Whereas The Haunting 1963‘s director Robert Wise had received exemplary tutelage under Val Lewton, producer of classic works of psychological horror like Cat People (1942) and I Walked with a Zombie (1943), for whom Wise directed The Curse of the Cat People (1944) and The Body Snatcher (1945), Jan de Bont comes to the remake by way of 1990s blockbuster action and CGI box-office spectacle. Speed, for all the big hit it was, was a vehicle that existed entirely as hurtling action-movie kinesis and no-brain – the action sequences were ridiculous to consider of as ever taking place in the real world. De Bont made things even more loud and empty with the universally excoriated Speed 2. Twister on the other hand was an enjoyable CGI vehicle when considered purely in terms of a series of disaster spectacle scenes each trying to outdo the previous.
It is the contrast between Robert Wise, a director who trained in the school of psychological horrors under the acknowledged master of the genre, and Jan de Bont, a specialist in mindless action and large-scale CGI effects sequences. Unfortunately, this contrast between the two directors spells out only too clearly the fatal gulf that exists between The Haunting 1963 and The Haunting 1999. One is the greatest of all horror movies and the other a remake of epic miscalculation whose ignominious despoliation of the original lurks somewhere up there alongside the Dino De Laurentiis King Kong (1976), Diabolique (1996), Gus Van Sant’s Psycho (1998) and The Wicker Man (2006).
The Haunting 1963 was an epic of psychological understatement; The Haunting 1999 is an epic of overstatement. Subtlety and suggestion have been entirely replaced by CGI bombast. The difference can surely be told in the very first scare scene, which manages to dispense with all the original’s major highlights – the pounding footsteps, the hammering at the door by an unseen force, noises heard while the heroine huddles in bed and the cold spots – in five minutes flat as only its opening movement.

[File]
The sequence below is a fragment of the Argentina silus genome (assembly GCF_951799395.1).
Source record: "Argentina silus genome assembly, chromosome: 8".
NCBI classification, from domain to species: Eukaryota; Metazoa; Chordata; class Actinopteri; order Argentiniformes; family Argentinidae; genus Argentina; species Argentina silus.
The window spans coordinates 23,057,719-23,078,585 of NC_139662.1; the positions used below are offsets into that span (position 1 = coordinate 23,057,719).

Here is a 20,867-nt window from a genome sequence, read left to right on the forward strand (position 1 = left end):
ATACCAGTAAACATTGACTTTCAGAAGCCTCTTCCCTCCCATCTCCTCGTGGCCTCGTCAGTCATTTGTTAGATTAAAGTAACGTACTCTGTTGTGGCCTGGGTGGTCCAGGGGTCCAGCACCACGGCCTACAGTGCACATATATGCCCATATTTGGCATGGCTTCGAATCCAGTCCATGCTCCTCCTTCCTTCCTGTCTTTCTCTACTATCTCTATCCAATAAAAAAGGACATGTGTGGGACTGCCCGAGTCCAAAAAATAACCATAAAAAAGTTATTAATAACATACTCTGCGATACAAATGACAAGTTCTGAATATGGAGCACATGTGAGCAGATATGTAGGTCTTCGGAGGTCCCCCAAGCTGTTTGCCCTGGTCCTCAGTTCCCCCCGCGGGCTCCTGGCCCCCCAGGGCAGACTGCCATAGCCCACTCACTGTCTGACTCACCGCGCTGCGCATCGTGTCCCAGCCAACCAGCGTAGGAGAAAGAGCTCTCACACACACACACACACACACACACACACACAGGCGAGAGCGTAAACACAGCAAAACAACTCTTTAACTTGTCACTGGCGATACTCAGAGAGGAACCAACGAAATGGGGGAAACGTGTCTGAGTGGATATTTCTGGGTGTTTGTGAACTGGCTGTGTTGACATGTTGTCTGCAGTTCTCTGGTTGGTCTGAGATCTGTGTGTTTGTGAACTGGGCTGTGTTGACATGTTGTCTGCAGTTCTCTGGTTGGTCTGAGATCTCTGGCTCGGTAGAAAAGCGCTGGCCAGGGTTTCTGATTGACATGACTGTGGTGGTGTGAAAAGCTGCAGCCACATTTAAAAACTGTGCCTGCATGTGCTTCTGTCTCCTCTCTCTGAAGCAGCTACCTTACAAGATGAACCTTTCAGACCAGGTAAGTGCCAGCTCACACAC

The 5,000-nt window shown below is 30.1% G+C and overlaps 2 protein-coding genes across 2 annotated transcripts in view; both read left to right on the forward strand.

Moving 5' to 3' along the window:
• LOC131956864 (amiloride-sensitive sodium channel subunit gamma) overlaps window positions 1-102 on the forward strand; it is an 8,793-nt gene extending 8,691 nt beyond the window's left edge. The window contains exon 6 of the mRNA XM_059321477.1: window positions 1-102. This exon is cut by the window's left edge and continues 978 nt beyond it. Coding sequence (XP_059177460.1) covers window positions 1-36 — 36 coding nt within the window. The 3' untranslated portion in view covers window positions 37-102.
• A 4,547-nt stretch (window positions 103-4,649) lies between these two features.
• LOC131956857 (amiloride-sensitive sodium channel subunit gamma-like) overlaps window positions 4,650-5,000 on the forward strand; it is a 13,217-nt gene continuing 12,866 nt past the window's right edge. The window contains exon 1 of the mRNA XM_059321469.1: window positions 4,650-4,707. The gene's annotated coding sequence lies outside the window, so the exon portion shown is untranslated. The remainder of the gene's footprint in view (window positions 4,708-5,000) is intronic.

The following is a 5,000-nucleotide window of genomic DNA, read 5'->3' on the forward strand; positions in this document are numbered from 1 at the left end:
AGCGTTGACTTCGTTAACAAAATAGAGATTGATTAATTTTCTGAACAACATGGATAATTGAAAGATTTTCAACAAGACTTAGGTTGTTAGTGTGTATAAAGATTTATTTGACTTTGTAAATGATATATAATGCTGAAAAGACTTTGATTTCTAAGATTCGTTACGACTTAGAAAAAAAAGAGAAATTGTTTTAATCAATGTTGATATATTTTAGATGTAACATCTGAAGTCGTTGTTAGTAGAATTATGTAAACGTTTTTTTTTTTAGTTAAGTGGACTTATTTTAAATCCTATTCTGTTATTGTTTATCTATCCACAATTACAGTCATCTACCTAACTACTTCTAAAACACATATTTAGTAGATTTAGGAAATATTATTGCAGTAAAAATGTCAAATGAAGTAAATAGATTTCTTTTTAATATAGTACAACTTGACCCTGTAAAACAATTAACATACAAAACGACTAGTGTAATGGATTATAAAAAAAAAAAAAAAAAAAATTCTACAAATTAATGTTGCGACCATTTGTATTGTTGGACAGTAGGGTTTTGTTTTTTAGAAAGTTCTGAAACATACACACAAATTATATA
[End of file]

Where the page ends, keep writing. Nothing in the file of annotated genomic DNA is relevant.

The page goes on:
There are some of this version’s scares that occasionally, had the film not had such an eminent pedigree, been passable – phantom cherubs sneaking under blankets, faces forming on the frost on the window. However, the show slowly spirals downwards into the utterly silly with scenes of glass cupolas transforming into glowing eyes; Lili Taylor’s bedroom collapsing around her and pinning her to the bed as though by wrought-iron tentacles; decapitation by giant lion-headed iron chimney flues; the cast batting off iron gargoyles; giant hands reaching out of doors; statues coming to life and stone hands trying to drown Liam Neeson; exploding cars; a skeleton popping up into the camera like a jack-in-the-box; and a climax with Hugh Crain as a giant angel of death figure emerged to confront Lili Taylor. Needless to say, the psychological suggestion of the original is nowhere to be found in this version.